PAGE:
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“ Go, Henry, go not back, when I depart,
The scene thy bursting tears too deep will move,
Where my dear father took thee to his heart,
And Gertrude thought it ecstacy to rove
With thee, as with an angel, through the grove
Of peace,-imagining her lot was cast
In heaven; for ours was not like earthly love.
And must this parting be our very last ?
No! I shall love thee still, when death itself is

past.

“ Half could I bear, methinks, to leave this

earth, And thee, more loved, than aught beneath the sun, If I had lived to smile but on the birth Of one dear pledge ;-but shall there then be none, In future times—no gentle little one, To clasp thy neck, and look, resembling me? Yet seems it, even while life's last pulses run, A sweetness in the cup of death to be, Lord of my bosom's love ! to die beholding thee !"

Hush'd were his Gertrude's lips ! but still their

bland And beautiful expression seem'd to melt With love that could not die ! and still his hand She presses to the heart no more that felt. Ah heart ! where once each fond affection dwelt, And features yet that spoke a soul more fair. Mute, gazing, agonizing as he knelt,Of them that stood encircling his despair, He heard some friendly words :--but knew not

what they were.

SONG OF OUTALISSI. Then mournfully the parting bugle bid Its farewell, o'er the grave of worth and truth : Prone to the dust, afflicted Waldegrave hid His face on earth ;-him watch'd in gloomy ruth, His woodland guide : but words had none to sooth The grief that knew not consolation's name : Casting his Indian mantle o'er the youth, He watch'd, beneath its folds, each burst that came Convulsive, ague-like, across his shudderingframe!

66 And I could weep ;”-th' Oneyda chief
His descant wildly thus begun ;
“ But that I may not stain with grief
The death-song of my father's son !
Or bow this head in wo;
For by my wrongs, and by my wrath !
To-morrow Areouski's breath,
(That fires yon heav'n with storms of death),
Shall light us to the foe :
And we shall share, my Christian boy !
The foeman's blood, the avenger's joy !

“ But thee, my flower, whose breath was giv'n
By milder genii o'er the deep,
The spirits of the white man's heav'n
Forbid not thee to weep :-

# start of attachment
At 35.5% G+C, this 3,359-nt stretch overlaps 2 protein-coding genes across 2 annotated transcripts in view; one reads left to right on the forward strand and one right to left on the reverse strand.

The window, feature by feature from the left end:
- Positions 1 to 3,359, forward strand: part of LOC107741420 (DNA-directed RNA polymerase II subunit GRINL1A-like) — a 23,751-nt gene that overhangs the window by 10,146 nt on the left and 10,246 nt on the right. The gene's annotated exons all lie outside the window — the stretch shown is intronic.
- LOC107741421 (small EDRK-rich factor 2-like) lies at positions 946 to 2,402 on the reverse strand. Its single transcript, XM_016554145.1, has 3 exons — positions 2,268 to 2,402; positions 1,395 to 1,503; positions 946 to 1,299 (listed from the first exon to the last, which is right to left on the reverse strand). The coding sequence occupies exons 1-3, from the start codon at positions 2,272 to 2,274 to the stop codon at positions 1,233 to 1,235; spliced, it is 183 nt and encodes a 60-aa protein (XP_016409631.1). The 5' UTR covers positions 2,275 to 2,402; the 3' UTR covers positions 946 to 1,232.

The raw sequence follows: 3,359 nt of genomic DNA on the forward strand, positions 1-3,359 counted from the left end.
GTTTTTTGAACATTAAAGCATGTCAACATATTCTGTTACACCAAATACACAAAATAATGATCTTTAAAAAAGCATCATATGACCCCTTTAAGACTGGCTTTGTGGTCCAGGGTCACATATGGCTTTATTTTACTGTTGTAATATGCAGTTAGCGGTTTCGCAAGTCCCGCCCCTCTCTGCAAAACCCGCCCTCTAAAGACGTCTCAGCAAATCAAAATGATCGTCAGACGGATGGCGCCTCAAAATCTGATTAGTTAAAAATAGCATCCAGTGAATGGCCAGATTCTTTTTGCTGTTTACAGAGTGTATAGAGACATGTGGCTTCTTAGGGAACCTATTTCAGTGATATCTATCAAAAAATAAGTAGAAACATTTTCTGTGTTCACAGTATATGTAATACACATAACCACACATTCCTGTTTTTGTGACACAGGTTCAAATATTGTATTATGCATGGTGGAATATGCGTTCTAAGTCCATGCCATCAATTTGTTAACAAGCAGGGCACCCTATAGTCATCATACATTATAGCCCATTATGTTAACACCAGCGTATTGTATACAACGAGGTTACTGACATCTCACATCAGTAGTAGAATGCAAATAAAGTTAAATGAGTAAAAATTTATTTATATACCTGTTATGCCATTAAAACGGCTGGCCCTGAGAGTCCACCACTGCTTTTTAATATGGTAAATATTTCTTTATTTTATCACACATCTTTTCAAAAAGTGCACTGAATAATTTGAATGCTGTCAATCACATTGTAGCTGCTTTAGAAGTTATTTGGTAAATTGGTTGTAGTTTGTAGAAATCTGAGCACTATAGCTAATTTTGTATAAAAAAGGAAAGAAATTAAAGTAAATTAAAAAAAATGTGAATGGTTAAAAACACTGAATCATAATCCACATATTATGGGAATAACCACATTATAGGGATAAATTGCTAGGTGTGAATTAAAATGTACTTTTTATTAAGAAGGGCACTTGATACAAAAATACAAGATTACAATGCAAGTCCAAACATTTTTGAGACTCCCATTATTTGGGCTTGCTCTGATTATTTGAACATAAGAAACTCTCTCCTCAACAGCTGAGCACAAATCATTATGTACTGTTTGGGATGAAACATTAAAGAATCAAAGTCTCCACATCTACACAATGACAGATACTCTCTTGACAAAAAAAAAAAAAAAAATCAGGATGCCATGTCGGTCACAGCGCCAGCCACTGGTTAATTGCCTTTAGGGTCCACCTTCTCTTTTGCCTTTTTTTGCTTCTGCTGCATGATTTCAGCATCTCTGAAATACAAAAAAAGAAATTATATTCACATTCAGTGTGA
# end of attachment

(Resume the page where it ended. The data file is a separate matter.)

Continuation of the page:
Nor will the Christian host,
Nor will thy father's spirit grieve
To see thee, on the battle's eve,
Lamenting, take a mournful leave
Of her who loved thee most :

She was the rainbow to thy sight!
Thy sun—thy heav'n—of lost delight !-

" To-morrow let us do or die !
But when the bolt of death is hurl'd,
Ah! whither then with thee to fly,
Shall Outalissi roam the world ?
Seek we thy once-loved home ?-
The hand is gone that cropt its flowers :
Unheard their clock repeats its hours !
Cold is the hearth within their bowers !
And should we thither roam,
Its echoes, and its empty tread,
Would sound like voices from the dead !

“ Or shall we cross yon mountains blue,
Whose streams my kindred nation quaff'd ;
And by my side, in battle true,
A thousand warriors drew the shaft?
Ah ! there in desolation cold,
The desert serpent dwells alone,
Where grass o'ergrows each mould'ring bone,
And stones themselves to ruin grown,
Like me, are death-like old.
Then seek we not their camp-for there
The silence dwells of my despair !"

“ But hark, the trump !--to-morrow thou
In glory's fires shalt dry thy tears :
Even from the land of shadows now
My father's awful ghost appears,
Amidst the clouds that round us roll ;
He bids my soul for battle thirst-
He bids me dry the last—the first-

The only tears that ever burst
From Outalissi's soul ;
Because I may not stain with grief
The death-song of an Indian chief."

YE MARINERS OF ENGLAND,

A NAVAL ODE.

Ye Mariners of England !
That guard our native seas ;
Whose flag has braved, a thousand years,
The battle and the breeze!
Your glorious standard launch again
To match another foe!
And sweep through the deep,
While the stormy tempests blow ;
While the battle rages loud and long,
And the stormy tempests blow.

The spirits of your

fathers
Shall start from every wave !-
For the deck it was their field of fame,
And Ocean was their grave :
Where Blake and mighty Nelson fell,
Your manly hearts shall glow,
As ye sweep through the deep,
While the stormy tempests blow ;
While the battle rages loud and long,
And the stormy tempests blow.

Britannia needs no bulwark,
No towers along the steep ;

Her march is o'er the mountain waves,
Her home is on the deep.
With thunders from her native oak,
She quells the floods below
As they roar on the shore,
When the stormy tempests blow;
When the battle rages loud and long,
And the stormy tempests blow.

The meteor flag of England
Shall yet terrific burn;
Till danger's troubled night depart,
And the star of peace return.
Then, then, ye ocean-warriors !
Our song and feast shall flow
To the fame of your name,
When the storm has ceased to blow;
When the fiery fight is heard no more,
And the storm has ceased to blow.

LINES

WRITTEN ON VISITING A SCENE IN ARGYLESHIRE.

At the silence of twilight's contemplative hour,

I have mused in a sorrowful mood, On the wind-shaken weeds that embosom the

bower, Where the home of my forefathers stood. All ruin'd and wild is their roofless abode,

And lonely the dark raven's sheltering tree; And travell’d by few is the grass-cover'd road, Where the hunter of deer and the warrior trode

To his hills that encircle the sea.

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